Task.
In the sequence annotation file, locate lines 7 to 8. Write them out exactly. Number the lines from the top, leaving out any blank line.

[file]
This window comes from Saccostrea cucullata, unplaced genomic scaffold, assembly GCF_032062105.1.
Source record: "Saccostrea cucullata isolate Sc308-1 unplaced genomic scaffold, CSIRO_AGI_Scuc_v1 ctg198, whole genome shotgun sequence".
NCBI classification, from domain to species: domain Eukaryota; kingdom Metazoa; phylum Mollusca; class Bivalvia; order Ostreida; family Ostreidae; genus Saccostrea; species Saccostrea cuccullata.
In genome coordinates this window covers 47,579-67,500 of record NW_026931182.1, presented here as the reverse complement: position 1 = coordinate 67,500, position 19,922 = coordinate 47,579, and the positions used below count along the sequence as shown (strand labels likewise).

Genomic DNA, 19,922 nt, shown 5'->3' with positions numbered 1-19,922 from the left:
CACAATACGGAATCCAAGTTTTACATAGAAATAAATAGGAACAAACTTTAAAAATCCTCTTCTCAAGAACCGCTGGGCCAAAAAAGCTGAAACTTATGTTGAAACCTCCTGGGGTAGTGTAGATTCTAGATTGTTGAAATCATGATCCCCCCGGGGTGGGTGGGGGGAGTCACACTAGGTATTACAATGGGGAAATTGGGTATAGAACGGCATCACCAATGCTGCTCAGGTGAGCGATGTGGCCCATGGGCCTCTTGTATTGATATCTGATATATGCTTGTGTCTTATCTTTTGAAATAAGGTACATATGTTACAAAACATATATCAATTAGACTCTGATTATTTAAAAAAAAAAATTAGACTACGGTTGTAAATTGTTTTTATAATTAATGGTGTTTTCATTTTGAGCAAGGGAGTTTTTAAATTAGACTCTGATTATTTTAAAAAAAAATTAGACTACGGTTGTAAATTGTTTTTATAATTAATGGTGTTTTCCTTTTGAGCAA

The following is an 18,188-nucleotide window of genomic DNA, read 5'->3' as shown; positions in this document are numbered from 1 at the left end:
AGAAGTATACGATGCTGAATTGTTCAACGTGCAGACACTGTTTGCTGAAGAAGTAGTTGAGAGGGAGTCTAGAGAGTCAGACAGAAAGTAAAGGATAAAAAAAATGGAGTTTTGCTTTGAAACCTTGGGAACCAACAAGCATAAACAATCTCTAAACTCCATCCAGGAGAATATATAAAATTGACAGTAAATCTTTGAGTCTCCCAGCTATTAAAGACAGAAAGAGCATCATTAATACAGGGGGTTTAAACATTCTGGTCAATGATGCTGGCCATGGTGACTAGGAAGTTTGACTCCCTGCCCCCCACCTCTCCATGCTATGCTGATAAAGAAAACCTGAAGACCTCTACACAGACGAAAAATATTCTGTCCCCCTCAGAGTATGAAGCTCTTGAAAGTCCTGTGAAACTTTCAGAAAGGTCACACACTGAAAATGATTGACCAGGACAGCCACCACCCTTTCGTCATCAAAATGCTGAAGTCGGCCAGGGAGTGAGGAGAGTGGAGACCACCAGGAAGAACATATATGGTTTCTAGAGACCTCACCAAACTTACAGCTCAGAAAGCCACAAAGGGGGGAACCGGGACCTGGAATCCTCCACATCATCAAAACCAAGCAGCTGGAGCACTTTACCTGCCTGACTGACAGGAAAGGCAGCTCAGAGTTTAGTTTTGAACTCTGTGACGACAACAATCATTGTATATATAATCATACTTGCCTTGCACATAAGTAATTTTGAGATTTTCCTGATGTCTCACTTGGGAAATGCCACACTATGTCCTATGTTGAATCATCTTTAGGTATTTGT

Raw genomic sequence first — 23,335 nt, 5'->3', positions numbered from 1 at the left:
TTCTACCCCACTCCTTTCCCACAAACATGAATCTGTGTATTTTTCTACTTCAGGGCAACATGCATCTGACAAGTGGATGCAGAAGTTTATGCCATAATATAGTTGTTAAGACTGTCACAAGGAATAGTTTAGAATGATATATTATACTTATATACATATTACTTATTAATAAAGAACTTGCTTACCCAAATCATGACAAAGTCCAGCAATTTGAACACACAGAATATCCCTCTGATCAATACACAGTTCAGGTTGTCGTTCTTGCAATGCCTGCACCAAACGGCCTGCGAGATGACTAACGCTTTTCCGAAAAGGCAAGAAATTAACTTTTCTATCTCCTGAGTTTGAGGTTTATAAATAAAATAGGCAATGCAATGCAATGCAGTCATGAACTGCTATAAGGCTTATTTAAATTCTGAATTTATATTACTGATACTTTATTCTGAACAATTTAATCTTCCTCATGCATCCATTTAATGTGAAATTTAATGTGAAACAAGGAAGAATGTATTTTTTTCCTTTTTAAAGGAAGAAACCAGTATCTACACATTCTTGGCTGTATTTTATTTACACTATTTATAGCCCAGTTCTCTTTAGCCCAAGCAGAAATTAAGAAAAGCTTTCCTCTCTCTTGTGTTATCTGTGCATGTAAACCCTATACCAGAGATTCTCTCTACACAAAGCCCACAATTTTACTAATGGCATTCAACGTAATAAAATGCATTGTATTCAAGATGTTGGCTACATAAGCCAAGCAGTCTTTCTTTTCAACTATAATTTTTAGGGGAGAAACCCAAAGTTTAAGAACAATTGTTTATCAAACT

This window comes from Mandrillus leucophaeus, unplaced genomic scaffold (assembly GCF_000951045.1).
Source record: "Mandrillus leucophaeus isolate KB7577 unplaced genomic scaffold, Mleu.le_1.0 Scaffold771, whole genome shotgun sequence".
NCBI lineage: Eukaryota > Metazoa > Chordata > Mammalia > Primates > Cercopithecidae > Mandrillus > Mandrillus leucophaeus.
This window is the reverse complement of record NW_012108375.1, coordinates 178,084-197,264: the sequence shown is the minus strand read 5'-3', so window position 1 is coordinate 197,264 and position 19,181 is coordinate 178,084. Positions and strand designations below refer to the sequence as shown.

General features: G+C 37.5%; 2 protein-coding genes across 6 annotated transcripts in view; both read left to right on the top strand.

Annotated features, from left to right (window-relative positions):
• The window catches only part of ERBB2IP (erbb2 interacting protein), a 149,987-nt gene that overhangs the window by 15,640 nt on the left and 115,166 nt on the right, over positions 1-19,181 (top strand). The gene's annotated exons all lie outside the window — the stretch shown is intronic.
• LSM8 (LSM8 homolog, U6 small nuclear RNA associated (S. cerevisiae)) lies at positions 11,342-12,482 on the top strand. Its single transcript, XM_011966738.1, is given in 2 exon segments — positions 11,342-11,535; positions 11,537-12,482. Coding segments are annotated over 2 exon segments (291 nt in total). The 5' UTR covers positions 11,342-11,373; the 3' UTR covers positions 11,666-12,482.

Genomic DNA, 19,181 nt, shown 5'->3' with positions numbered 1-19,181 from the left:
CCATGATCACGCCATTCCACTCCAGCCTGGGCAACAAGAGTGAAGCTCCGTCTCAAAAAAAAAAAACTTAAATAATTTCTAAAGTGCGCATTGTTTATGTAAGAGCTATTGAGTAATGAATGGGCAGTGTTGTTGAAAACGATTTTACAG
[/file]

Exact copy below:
The following is an 18,188-nucleotide window of genomic DNA, read 5'->3' as shown; positions in this document are numbered from 1 at the left end:
AGAAGTATACGATGCTGAATTGTTCAACGTGCAGACACTGTTTGCTGAAGAAGTAGTTGAGAGGGAGTCTAGAGAGTCAGACAGAAAGTAAAGGATAAAAAAAATGGAGTTTTGCTTTGAAACCTTGGGAACCAACAAGCATAAACAATCTCTAAACTCCATCCAGGAGAATATATAAAATTGACAGTAAATCTTTGAGTCTCCCAGCTATTAAAGACAGAAAGAGCATCATTAATACAGGGGGTTTAAACATTCTGGTCAATGATGCTGGCCATGGTGACTAGGAAGTTTGACTCCCTGCCCCCCACCTCTCCATGCTATGCTGATAAAGAAAACCTGAAGACCTCTACACAGACGAAAAATATTCTGTCCCCCTCAGAGTATGAAGCTCTTGAAAGTCCTGTGAAACTTTCAGAAAGGTCACACACTGAAAATGATTGACCAGGACAGCCACCACCCTTTCGTCATCAAAATGCTGAAGTCGGCCAGGGAGTGAGGAGAGTGGAGACCACCAGGAAGAACATATATGGTTTCTAGAGACCTCACCAAACTTACAGCTCAGAAAGCCACAAAGGGGGGAACCGGGACCTGGAATCCTCCACATCATCAAAACCAAGCAGCTGGAGCACTTTACCTGCCTGACTGACAGGAAAGGCAGCTCAGAGTTTAGTTTTGAACTCTGTGACGACAACAATCATTGTATATATAATCATACTTGCCTTGCACATAAGTAATTTTGAGATTTTCCTGATGTCTCACTTGGGAAATGCCACACTATGTCCTATGTTGAATCATCTTTAGGTATTTGT